‘The Protégé’ Review: Where Cool is the Rule, and Style is the Substance


Jackson Piercy

Anna Dutton (Maggie Q) shooting at some hapless thugs. Photo from imdb.com.

I think we’re witnessing a new sort of action movie genre being birthed before our eyes. Not so much with storytelling methods or tropes, but in the way that action is shot and choreographed. I say this because “The Protégé” seems to be from the outset within the ballpark of the uber-popular “John Wick” franchise, as it makes quite a big deal in the promotional material. Does it deserve to even be mentioned in the same breath as the Wick movies? In many ways, I’d say yes, for better or for worse.

Our titular protégé, Anna Dutton (Maggie Q), is a contract killer working with her adoptive father Moody (Samuel L. Jackson), who rescued her from a bind in Da Nang in 1991. Since then, they’ve been traveling, killing and making a killing — until Moody is killed in a raid for a job he did thirty years ago, or so Anna is led to believe. Along the way, Anna squares off with the mysterious Michael Rembrandt (Michael Keaton) and his cronies, among them the formidable Duquet (Ray Fearon). Rembrandt’s job? Keep safe the secrets of Moody’s killers. Anna’s? To bring them to light, and then snuff it out.

There’s a certain amount of difficulty in telling somebody to see these kinds of movies. That is, I think, because most people are not really yearning for another movie with excellent action. Especially in this case, since it’s basically ripping elements from the “John Wick” movies almost unabashedly. Not just in the case of the action sequences, but also in some of the storytelling elements, or lack thereof. Part of this is why I title this story the way that I do, because these movies live and die by the rule of cool. The events going on in the movie are cool enough to suspend your disbelief just enough to keep the audience along. Does it succeed? I’d say so, but just barely. A lot of the weight of this rule of cool lies in the triumvirate of Maggie Q, Michael Keaton and Samuel L. Jackson. The script is pretty barebones, the plot is lacking to be generous and the cinematography outside of the fight scenes is pretty vanilla. That being said, the action scenes are easily in the upper echelon for films of the day, so the fact that we’ve got a pretty boring movie between those is a bit of a blessing and a curse. Blessing in that they carry the weight of this film on top of the natural charisma of our three stars, but a curse in the way that when we are away from the action, we’re just waiting for it to start up again, which is no way to be watching a movie.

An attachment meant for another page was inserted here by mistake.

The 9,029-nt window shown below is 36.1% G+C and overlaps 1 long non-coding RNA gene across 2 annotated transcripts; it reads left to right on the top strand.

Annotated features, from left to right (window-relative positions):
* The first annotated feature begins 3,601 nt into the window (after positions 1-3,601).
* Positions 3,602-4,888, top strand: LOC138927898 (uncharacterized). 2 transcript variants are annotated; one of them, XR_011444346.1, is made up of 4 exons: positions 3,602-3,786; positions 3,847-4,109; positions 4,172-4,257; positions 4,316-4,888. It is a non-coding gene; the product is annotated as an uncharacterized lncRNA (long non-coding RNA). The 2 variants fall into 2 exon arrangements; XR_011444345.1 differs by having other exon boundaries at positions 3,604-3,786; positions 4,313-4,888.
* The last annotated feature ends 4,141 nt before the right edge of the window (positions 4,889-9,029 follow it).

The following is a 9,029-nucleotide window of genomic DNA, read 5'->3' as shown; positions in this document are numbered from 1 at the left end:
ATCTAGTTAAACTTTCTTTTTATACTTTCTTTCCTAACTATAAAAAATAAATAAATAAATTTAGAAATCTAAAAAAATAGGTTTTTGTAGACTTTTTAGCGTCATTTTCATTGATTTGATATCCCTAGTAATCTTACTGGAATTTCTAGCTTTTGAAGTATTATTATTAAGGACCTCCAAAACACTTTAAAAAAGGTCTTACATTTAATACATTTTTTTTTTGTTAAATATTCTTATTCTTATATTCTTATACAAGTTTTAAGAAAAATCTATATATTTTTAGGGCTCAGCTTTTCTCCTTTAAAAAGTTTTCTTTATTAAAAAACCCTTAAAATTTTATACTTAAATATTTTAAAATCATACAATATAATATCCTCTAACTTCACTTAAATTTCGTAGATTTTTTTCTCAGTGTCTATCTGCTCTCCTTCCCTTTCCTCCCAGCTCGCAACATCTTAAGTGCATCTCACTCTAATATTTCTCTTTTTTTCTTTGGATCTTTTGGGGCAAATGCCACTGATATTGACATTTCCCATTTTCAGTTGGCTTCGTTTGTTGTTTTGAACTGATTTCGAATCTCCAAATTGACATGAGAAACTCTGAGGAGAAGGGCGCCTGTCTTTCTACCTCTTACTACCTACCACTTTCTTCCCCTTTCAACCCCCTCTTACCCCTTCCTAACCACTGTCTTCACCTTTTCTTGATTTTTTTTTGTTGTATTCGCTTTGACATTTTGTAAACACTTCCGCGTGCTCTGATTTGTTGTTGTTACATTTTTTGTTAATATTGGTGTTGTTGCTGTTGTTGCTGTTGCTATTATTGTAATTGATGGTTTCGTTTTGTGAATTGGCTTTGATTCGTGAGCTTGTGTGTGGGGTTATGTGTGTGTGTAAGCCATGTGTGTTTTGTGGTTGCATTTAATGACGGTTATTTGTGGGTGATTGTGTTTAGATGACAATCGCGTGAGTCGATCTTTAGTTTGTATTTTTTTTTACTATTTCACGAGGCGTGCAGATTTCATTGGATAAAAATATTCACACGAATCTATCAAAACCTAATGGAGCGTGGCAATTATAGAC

All in all, I think Maggie Q deserves a better action vehicle, but in the meantime, this will satisfy any sort of bloodlust any prospective audience might have. It is a slave to its mediocre writing and subpar acting outside of the big three, but I can’t say in good conscience that the action does not more that fit the bill. If you’re willing to wade through a bit of wooden dialogue, the sleek action and quick pace will be more than enough to suffice.